Reading Robert Greene : Recovering Shakespeare’s Rival book cover
1st Edition

Reading Robert Greene
Recovering Shakespeare’s Rival

ISBN 9781032154060
Published June 16, 2022 by Routledge
228 Pages

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Book Description

Robert Greene holds a significant place in our understanding of Elizabethan literature. This book offers the most rigorous attempt yet undertaken to determine the scope of the playwright’s canon through analyses of Greene’s verse style, vocabulary, rhyming habits, and the dramatist’s phraseology in his attested plays and in comparison to four plays that have long been on the margins of Greene’s corpus: Locrine, Selimus, George a Greene, and A Knack to Know a Knave. The book defines the ranges for Greene’s stylistic habits for the very first time and proceeds to identify parallels of thought, language, and overall dramaturgy that reveal a single author’s creative consciousness. This volume also casts light on Greene as a more collaborative dramatist than has hitherto been acknowledged. Through emphasizing the immediate surroundings in which Greene was writing – the flourishing of popular theatres in two compact areas of London, in which each theatre company and their dra-matists kept a close eye on what their competitors were producing – Greene emerges as an influential playwright, whose restored oeuvre enables us to establish new ways in which his dramatic methods impacted other writers of the period, including Shakespeare.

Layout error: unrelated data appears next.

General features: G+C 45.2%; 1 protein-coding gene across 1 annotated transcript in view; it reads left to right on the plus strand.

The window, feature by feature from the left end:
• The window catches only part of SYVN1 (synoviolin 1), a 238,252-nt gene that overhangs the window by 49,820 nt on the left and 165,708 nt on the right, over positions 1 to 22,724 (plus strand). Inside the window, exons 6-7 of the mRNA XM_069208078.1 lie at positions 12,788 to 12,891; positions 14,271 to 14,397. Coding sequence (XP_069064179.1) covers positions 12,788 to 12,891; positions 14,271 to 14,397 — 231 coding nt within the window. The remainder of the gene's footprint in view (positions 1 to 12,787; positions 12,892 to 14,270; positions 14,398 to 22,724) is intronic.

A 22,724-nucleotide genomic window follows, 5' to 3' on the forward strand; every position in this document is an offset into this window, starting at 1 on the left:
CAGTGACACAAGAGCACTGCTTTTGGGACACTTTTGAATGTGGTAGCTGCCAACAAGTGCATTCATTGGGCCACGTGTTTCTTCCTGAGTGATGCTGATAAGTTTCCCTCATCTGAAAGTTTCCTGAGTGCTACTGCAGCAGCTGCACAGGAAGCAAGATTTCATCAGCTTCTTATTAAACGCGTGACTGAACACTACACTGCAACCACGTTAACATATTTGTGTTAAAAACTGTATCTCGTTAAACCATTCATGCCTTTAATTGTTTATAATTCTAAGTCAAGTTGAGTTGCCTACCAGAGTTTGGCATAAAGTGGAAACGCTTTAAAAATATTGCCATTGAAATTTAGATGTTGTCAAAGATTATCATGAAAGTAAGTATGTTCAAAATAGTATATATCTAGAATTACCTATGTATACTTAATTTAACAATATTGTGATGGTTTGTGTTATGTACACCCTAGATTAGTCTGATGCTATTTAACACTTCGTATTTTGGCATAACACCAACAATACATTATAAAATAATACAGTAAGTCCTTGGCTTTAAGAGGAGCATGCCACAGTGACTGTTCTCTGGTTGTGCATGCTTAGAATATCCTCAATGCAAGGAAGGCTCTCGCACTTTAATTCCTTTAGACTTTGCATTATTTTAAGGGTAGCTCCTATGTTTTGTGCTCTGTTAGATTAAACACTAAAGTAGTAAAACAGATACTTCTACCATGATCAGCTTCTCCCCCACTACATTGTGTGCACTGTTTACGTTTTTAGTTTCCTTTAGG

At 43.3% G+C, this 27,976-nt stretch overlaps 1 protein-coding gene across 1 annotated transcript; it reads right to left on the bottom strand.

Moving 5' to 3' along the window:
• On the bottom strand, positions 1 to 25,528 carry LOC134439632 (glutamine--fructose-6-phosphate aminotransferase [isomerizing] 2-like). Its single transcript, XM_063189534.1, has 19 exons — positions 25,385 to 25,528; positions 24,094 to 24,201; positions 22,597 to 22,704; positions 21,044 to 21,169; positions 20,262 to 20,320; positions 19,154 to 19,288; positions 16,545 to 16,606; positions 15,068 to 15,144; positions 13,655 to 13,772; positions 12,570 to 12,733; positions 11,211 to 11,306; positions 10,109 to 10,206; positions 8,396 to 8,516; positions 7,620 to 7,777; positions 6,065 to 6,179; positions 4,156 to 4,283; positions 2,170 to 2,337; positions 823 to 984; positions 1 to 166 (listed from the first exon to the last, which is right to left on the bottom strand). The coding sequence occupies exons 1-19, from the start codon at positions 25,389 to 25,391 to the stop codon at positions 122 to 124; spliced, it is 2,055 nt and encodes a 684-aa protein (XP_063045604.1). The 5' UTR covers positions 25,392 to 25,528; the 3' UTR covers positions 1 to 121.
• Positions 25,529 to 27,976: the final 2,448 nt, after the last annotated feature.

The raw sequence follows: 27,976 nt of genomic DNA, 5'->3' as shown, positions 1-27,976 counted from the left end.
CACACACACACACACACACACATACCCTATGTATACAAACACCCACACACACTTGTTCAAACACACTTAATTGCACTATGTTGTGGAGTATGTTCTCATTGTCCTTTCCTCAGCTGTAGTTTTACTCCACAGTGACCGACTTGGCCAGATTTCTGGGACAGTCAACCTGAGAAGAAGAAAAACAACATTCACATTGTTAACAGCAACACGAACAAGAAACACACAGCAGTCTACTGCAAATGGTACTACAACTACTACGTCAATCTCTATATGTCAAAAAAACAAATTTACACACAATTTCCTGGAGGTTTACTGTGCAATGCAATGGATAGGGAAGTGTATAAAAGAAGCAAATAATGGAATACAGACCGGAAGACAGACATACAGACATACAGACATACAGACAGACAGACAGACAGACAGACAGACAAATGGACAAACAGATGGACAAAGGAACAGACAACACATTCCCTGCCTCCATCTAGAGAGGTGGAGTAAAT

Table of Contents


1. Situating Greene

2. Defining Greene

3. Greene’s Acknowledged Plays

3.1. Alphonsus, King of Aragon (1587)

3.2. Friar Bacon and Friar Bungay (1589)

3.3. James IV (1590)

3.4. Orlando Furioso (1591)

4. Collaborating with Greene

4.1. A Looking-Glass for London and England (1589)

4.2. John of Bordeaux (1591)

5. Greene’s Marginal Plays

5.1. Locrine (1591)

5.2. Selimus (1591)

5.3. George a Greene (1591)

5.4. A Knack to Know a Knave (1592)

6. Comparing Greene’s Marginal Plays

7. Recovering Greene

Works Cited

Appendix A: Rhyme combinations

Appendix B: Unique n-gram figures

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Darren Freebury-Jones is Lecturer in Shakespeare Studies at the Shakespeare Birthplace Trust. His 2016 doctoral thesis at Cardiff University examined Thomas Kyd’s influence on Shakespeare’s early work; he is the Associate Editor for the first edition of Kyd’s collected works since 1901. He has also undertaken canon-defining studies for editions of the works of John Marston and Thomas Dekker. His research discoveries can be found in a range of journals and books and have featured in several national newspapers.